14. Check your Social Security statement as provided by the Social Security Administration annually. It provides an estimate of your Social Security benefits and your contributions and can be helpful in detecting fraud. It is also a good thing to check this statement carefully each year to make sure that the information contained within it is accurate to ensure that you are slated to receive all the Social Security benefits to which you are entitled.
  15. Don’t carry your Social Security card with you. You don’t need it with you at all times, and if your wallet or purse is lost or stolen, you have handed over the key to identity theft to a criminal.
  16. Carefully examine your monthly bank and credit card statements for any discrepancies. This can be particularly important in limiting liability for the use of a stolen debit card.
  17. Carefully examine all medical bills and statements for services that you receive to make sure that medical charges are not being made for services received by someone else using your medical insurance.
  18. Never give personal information on the phone to someone you have not called. You never can be sure of the identity of a telemarketer or anyone who solicits you on the phone.
  19. Protect your computer with a proper firewall and with security software that automatically is updated.
  20. Protect your smartphone or other portable electronic devices with security software and good passwords.
  21. Shred, shred, shred any documents that you intend to discard that have any personal information on them. Make sure you use a cross shredder because straight-shredded material can be reconstructed by identity thieves. Although the IRS has up to six years in which to audit your income tax return if they allege you underreported your income by at least 25%, you are probably safe shredding income tax returns and supporting records after three years, the normal period for the IRS to perform an audit. Credit card statements, canceled checks, and bank statements should be shredded after three years.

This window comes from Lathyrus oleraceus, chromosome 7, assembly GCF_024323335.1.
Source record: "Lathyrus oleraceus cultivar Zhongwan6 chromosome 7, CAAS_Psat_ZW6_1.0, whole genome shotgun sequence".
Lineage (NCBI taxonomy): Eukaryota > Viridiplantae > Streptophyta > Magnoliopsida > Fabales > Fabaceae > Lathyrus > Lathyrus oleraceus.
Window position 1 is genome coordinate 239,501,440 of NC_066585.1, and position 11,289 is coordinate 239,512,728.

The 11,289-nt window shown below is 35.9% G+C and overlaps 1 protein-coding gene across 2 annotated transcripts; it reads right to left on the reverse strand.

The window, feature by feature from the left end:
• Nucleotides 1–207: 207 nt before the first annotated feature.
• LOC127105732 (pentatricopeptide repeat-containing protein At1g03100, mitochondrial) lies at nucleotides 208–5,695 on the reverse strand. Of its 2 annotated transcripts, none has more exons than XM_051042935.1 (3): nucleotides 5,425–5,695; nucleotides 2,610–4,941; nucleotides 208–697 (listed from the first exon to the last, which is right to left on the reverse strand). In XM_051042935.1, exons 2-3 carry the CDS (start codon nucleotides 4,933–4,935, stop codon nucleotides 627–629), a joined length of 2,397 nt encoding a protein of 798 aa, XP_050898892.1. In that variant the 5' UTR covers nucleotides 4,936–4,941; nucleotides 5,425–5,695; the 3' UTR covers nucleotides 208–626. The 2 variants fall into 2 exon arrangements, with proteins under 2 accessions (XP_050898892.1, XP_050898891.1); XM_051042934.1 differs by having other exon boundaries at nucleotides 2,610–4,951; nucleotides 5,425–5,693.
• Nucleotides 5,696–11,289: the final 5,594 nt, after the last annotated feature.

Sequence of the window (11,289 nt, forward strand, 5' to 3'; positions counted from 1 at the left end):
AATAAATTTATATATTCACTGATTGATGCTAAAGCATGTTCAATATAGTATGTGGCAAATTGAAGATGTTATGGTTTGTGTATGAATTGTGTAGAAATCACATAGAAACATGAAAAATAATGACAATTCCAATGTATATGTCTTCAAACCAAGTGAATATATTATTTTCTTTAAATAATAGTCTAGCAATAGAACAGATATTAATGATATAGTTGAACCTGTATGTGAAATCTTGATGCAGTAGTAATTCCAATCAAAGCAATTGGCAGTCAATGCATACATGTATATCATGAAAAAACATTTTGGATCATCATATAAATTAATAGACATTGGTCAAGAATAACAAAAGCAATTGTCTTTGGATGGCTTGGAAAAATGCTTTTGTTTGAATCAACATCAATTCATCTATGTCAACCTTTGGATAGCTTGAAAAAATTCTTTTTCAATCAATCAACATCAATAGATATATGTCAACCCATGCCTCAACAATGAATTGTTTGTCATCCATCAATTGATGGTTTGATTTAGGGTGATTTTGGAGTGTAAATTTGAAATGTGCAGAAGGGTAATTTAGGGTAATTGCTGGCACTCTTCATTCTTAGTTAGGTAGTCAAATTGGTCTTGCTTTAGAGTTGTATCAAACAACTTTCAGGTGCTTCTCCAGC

22. When doing any financial transactions on your computer, laptop, or smartphone, make sure that your communications are encrypted. This is particularly important if you are using public Wi-Fi.
  23. Don’t share your passwords with anyone, and make sure you use complicated passwords that are not something easily identified with you, such as your pet’s name.
  24. Limit the information you share on social networking sites in order to make it more difficult for identity thieves to access your personal information that can be used to make you a victim of identity theft.
  25. I know it is boring, but read the privacy policies of any Web sites you go to on which you provide personal information. Make sure you know what they do with your personal information, whether they share it with anyone, and how they protect it. What you read might surprise you, and it might influence you to avoid that Web site.
  26. Not all of your personal information is on your computer and not all identity thieves come from Nigeria. Sometimes they are relatives, neighbors, or anyone else who might have access to your home and access to your personal records that might contain your Social Security number or other important information. Keep your personal and financial information documents locked and secure at home.